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Some Places More Than Others

From New York Times bestselling and multi award-winning author Renee Watson comes a heartwarming and inspiring middle grade novel about finding deep roots and exploring the past, the present, and the places that make us who we are.

‘Some of the places I am still getting to know, some of these places I have known all my life. All of these places made me, are making me.’ All Amara wants for her birthday is to visit her father’s family in New York City – Harlem. She can’t wait to finally meet her Grandpa Earl and cousins in person, and to stay in the brownstone where her father grew up. Maybe this will help her understand her family – and herself – in a new way. But New York City is not exactly what Amara thought it would be. It’s noisy, crowded, confusing, and her cousins can be mean. Plus her father is too busy working to spend time with her and too angry to fix his relationship with Grandpa Earl. Amara can’t help wondering, even if she does discover more about where she came from, will it help her know where she belongs?

Our Review Panel says...

New York Times bestselling author Renée Watson brings a heart-warming story about discovering the places that make us who we are.

Amara is 12 and lives in Oregon. She longs to visit New York so that she can find out about her heritage and see where her Dad grew up. Her Mum doesn’t have any family left, her Dad doesn’t talk about his, and with a new sibling on the way Amara is feeling a bit lost. She eventually persuades her Mum and Dad to take her to New York for her birthday and she is incredibly excited to meet her Grandpa Earl and her two cousins.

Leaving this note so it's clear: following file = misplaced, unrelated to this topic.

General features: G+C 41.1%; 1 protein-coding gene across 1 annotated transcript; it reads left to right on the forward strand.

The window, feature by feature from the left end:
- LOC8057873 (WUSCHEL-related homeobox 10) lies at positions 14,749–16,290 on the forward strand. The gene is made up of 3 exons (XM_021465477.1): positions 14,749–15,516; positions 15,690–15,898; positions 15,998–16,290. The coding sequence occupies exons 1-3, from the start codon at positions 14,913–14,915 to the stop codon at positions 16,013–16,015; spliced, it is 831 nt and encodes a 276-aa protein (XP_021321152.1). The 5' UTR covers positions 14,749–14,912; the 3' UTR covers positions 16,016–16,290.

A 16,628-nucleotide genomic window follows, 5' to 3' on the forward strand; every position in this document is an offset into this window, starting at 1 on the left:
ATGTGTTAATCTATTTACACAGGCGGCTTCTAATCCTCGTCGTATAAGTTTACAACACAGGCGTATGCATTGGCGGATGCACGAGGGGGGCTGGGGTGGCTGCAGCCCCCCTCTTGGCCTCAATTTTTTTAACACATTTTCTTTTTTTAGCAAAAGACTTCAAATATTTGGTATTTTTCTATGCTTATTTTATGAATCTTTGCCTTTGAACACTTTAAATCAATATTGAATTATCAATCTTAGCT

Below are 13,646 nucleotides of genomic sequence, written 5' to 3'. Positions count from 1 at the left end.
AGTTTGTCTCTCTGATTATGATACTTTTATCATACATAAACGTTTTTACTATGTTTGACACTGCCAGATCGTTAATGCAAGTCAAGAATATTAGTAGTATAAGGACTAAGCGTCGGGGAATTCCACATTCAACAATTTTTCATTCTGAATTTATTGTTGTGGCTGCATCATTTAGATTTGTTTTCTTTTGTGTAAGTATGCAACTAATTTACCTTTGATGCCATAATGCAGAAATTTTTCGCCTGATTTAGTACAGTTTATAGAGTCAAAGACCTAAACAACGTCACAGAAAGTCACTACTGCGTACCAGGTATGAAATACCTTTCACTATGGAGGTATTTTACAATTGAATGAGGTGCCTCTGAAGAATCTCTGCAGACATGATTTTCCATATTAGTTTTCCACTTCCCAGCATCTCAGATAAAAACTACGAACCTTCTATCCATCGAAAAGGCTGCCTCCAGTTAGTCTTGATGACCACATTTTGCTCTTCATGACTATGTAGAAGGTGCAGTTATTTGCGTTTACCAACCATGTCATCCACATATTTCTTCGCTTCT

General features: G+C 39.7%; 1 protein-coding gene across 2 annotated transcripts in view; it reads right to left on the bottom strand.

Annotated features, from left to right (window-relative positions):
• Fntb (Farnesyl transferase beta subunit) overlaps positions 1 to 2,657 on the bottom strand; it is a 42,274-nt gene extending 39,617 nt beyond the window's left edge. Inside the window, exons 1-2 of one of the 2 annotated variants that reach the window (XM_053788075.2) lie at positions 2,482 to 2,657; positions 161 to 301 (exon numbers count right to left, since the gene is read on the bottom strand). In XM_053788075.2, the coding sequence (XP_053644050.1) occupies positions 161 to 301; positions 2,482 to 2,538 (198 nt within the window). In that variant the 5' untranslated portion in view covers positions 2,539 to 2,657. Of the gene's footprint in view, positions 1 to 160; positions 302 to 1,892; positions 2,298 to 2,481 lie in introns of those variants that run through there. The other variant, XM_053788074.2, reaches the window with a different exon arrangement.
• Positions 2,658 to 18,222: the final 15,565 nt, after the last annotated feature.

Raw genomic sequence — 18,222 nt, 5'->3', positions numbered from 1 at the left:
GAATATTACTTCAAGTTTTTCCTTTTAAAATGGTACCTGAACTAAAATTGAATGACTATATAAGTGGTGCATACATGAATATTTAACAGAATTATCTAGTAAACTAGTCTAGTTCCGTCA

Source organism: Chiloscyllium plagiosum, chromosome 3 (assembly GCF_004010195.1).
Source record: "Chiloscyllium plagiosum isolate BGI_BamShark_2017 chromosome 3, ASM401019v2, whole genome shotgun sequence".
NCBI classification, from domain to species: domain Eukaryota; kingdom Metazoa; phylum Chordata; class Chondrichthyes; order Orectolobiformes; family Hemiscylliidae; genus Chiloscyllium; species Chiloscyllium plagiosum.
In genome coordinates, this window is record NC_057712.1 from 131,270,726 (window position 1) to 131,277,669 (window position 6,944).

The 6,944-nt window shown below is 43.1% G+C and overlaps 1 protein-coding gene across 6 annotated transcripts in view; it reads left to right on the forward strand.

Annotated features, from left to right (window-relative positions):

However, New York is busier than she imagined, Dad and Grandpa Earl are not talking to each other, and one of her cousins is not particularly welcoming. Dad spends most of the time working which makes it hard for her to work on the secret mission her Mum has given her: to bring her Dad and Grandpa Earl back together.

Things start to look up when Grandpa Earl arranges for Amara’s cousins Nina and Ava to take her sightseeing. While Nina is happy to show her around, Ava can’t understand why she is so fascinated by New York and rushes her past everything. Can Amara discover more about her heritage and bring her family back together?

I absolutely loved reading this heart-warming book, with its fascinating themes of identity, belonging, black culture and family running through the plot. It would make a brilliant class reader in a Year 5 or 6 class as it raises many discussion points throughout, such as how Amara’s family treat her, how Amara behaves when she is in New York, the value of cultural heritage and the importance of family.

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Some Places More than Others: Teachers' Notes

A teaching resource provided by the publisher featuring extracts from the text and corresponding discussion questions and activities.

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